We drank one of Rodolfo’s brews – the Tempus Reserva Especial (that means specical reserve – see how my Spanish is coming along!) – while eating real nachos dipped in a cheese and jalepeno sauce. (If I’m clinically obese by the time I return home in 3 weeks, you’ll know why.)

Rodolfo described it as an IPA crossed with a Scottish Ale, which in theory is my dream beer given that I’m currently torn between big malt and big hops. And it was good – treacley and mouth-coating like a scotch ale, but with gentle fruity hop flavours and a dry, slightly bitter finish – like an English IPA.

After that we moved on to neighbouring Roma, where the corner of Queretaro & Orizaba streets houses a cluster of specialty beer and mezcal outlets/bars. Between here and El Deposito we tried so many Mexican beers I lose count, but a few interesting ones stood out. There was a Macademia Brown Ale that an award-winning homebrewer dropped off to us (they have a yearly homebrewing championship as well as two major beer festivals each year), a beetroot ale, and a really gorgeous beer brewed with jasmine.

I came away impressed, drunk, and lugging a suitcase full of Mexican craft beer which Finn is now lugging around Mexico. I’ve been here four days now and I still haven’t had a Corona – except for one in a ‘Clamato’, which is beer mixed with clams and tomato juice. Big thanks to Rodolfo for introducing me to that, and to Mexico’s exciting craft beer scene. I should never have doubted it!

Published in: on December 30, 2011 at 5:32 pm  Comments (1)  

#123 Belhaven – Wee Heavy

Belhaven - Wee Heavy Name: Wee Heavy
Brewery: Belhaven (Greene King)
Style: Scotch Ale
ABV: 6.5%
Source: Greytown liquor store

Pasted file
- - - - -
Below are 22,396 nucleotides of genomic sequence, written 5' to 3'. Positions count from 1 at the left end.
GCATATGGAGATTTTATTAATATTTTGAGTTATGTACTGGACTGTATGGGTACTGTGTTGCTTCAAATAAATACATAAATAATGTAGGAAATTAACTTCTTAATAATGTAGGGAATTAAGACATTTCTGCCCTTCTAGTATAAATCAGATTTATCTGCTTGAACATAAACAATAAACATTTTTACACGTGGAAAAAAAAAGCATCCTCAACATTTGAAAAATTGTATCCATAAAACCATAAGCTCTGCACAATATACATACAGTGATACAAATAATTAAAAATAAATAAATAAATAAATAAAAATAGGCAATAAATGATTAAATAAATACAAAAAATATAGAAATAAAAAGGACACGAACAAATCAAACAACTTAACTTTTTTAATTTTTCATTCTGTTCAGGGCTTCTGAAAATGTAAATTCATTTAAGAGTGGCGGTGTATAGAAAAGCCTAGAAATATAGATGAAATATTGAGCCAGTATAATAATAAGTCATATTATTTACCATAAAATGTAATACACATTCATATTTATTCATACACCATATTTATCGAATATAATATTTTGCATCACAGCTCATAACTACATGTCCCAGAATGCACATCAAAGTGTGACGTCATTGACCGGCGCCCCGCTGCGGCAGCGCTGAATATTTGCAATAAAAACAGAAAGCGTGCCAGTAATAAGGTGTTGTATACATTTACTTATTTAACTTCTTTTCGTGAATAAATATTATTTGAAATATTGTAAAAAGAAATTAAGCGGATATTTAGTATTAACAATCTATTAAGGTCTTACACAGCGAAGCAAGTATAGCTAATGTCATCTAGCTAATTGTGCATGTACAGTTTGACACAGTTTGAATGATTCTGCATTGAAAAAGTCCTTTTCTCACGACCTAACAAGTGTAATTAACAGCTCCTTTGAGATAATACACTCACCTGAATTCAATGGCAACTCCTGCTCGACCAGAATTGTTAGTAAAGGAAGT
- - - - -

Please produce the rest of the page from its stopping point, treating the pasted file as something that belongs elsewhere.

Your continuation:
Just had a very, very important beerpiphany, and it came to me in a word as soon as I took a sip of this Belhaven Wee Heavy.

Malt.

If I’m falling out of love with those super-hopped, saliva-stripping IPAs, then it’s probably because I’m falling in love with sticky, sweet, mouth-filling malt.

The Wee Heavy is a traditional Scotch Ale, and true to the style it is driven by malt, rather than hops. The result is something so wickedly indulgent, desserty and downright delicious that I’d defy anyone (even those weirdos that ‘don’t drink beer’) not to like it.

It smells like toffee and caramel and dark, sticky dried fruits – prunes, dates and raisins. It sounds cheesy – but it’s a smell that will make you smile, grin maniacally even, in the knowledge that you’re about to drink something truly pleasurable.

On the palate it’s every bit as sweet and delicious as the nose promises. The mouthfeel is fantastic – coating and buttery, but with enough carbonation to stop it from being cloying. At 6.5%, it’s also pretty boozy, which doesn’t exactly make things worse.

Honestly – everything about this beer will make you happy. It’s Christmas in a bottle.

Back, for a moment though, to IPAs – which I appear to have cast off a little hastily. I’m not actually over them – I love big hop aromas and I do enjoy some bitterness, I think I’m just going to be looking for a little more balance from now on. Some of those crazy West Coast IPAs are too bitter I think, but balanced IPAs (like Hop Zombie, Digital IPA, and Fullers IPA, to name a few) are just right for me.

Expect to see a lot more Scottish Ales, and malty beers is general on the blog for the next… I don’t know. Until I have another beerpiphany and fall in love with yeast, I suppose.

Published in: on December 12, 2011 at 10:05 am  Comments (3)